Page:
Bank of America Shareholders Band Together Against Company’s ‘Woke’ Practices

A group of shareholders in America’s largest bank are banding together to fight against the company’s “woke” policies.

Members of a group called The Boardroom Initiative issued a shareholder proposal that rebuked some of Bank of America’s “wokeness,” and though the proposal was shot down, members of the group remained upbeat.

“While the shareholder proposal didn’t pass, this is still a victory for Americans because we’ve drawn a tremendous amount of attention to this issue,” said Ed Renzi, the executive chairman of The Boardroom Initiative.

Renzi is also the former CEO of McDonald’s America USA.

“CEOs have a responsibility to deliver value to shareholders. This includes individual shareholders who depend on their income from their 401(k)s,” he said. “There are millions of Americans, including many retirees living on fixed incomes, who depend on their 401(k) income and are facing record inflation. These Americans are depending on CEOs to deliver value, not cater to left-wing activists. The Boardroom Initiative will continue fighting back against ‘woke capitalism’ and we will be launching new campaigns to empower shareholders and employees in this important cause.”

Bank of America once infamously taught its employees that toddlers are racist during a corporate diversity training program, and taught those employees tenets of Critical Race Theory (CRT), including “microagressions,” and “white-skin privileges.”

The Boardroom Initiative wants companies to focus on what they exist to do – maximize revenue for their shareholders.

On its website, The Boardroom Initiative says it will “work to realign corporations with their core business goals through shareholder proposals, advancing viewpoint diversity on company boards, and utilizing digital channels to spread awareness of our mission.”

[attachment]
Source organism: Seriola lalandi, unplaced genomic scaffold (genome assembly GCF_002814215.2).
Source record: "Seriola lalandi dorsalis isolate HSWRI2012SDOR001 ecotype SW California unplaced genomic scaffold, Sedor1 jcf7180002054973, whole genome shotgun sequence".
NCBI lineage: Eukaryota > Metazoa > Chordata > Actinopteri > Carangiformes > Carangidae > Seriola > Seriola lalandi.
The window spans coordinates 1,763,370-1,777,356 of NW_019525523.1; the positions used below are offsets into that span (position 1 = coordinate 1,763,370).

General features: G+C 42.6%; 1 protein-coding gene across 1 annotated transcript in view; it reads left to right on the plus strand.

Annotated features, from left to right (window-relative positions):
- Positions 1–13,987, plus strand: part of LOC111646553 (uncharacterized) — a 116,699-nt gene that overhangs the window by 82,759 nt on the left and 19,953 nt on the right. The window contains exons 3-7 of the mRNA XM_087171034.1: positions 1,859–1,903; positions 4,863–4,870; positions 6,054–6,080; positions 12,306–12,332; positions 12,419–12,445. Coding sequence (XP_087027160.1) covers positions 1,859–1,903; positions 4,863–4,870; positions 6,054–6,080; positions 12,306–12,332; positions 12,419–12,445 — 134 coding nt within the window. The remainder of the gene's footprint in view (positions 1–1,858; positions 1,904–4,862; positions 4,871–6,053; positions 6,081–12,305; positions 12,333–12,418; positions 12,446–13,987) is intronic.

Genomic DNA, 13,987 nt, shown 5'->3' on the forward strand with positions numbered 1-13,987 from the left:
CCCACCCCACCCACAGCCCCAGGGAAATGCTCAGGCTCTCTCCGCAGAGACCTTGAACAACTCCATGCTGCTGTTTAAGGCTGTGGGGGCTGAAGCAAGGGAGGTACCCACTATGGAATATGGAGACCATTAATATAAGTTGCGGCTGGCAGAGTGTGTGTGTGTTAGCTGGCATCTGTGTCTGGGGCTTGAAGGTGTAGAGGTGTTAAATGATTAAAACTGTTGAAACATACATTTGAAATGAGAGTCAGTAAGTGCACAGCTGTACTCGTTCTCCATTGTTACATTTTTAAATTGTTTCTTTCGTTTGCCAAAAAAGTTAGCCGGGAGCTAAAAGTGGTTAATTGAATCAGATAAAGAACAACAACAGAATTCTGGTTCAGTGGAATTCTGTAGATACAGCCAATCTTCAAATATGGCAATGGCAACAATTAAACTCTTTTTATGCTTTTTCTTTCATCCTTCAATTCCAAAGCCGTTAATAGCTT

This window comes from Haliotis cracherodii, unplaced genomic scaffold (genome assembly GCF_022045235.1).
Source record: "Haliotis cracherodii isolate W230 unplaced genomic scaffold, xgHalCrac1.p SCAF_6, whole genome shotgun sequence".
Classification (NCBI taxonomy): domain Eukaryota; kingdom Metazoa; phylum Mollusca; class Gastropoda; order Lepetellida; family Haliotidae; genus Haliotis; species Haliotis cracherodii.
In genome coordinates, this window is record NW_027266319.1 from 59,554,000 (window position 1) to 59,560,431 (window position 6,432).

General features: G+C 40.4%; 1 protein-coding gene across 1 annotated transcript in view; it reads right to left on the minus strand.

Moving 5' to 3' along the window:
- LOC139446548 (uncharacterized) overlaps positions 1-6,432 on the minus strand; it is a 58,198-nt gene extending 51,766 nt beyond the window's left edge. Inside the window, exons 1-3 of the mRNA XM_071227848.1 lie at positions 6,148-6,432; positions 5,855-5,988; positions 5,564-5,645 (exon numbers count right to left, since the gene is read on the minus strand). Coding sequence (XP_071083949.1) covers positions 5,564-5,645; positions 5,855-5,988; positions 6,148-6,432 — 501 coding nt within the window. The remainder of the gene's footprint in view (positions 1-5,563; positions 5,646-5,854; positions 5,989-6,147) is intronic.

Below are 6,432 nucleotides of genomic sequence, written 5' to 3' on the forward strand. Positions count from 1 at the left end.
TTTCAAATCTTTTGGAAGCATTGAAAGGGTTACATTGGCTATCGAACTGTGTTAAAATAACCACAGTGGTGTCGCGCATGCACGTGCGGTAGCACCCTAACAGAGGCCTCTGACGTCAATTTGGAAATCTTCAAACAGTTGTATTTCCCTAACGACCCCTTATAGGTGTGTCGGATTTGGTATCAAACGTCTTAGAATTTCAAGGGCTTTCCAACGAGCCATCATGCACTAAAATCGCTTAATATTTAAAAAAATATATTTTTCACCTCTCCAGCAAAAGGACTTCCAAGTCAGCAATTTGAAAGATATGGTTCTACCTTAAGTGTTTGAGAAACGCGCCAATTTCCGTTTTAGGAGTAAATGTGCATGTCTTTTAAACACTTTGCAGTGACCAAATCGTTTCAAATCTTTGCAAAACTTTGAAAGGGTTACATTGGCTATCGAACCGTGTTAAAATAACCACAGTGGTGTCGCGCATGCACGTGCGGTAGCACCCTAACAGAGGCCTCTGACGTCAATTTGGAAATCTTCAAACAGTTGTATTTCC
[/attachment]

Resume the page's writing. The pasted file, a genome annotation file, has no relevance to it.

In many of America’s largest corporations, social justice has gained a foothold in the form of Environment, Social and Governance (ESG), which those companies call “stakeholder capitalism.”

For example, BlackRock, America’s largest investment firm, evaluates companies in its investment portfolio based on criteria that are unrelated to those companies’ financial performances, and sometimes related to their levels of commitment to certain social justice practices.

“Stakeholder capitalism is all about delivering long-term, durable returns for shareholders. And transparency around your company’s planning for a net zero world is an important element of that. But it’s just one of many disclosures we and other investors ask companies to make,” a recent letter from BlackRock CEO Larry Fink said. “As stewards of our clients’ capital, we ask businesses to demonstrate how they’re going to deliver on their responsibility to shareholders, including through sound environmental, social, and governance practices and policies.”

Some worry that judging companies based on their “wokeness” and not their finances could not only push America’s corporations further to the left, but could result in a corporate credit-scoring system based on how “woke” those companies are.

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Pete D’Abrosca is a reporter at The Tennessee Star and The Star News Network. Email tips to [email protected].
Photo “Bank of America” by Billy Hathorn. CC BY-SA 3.0.



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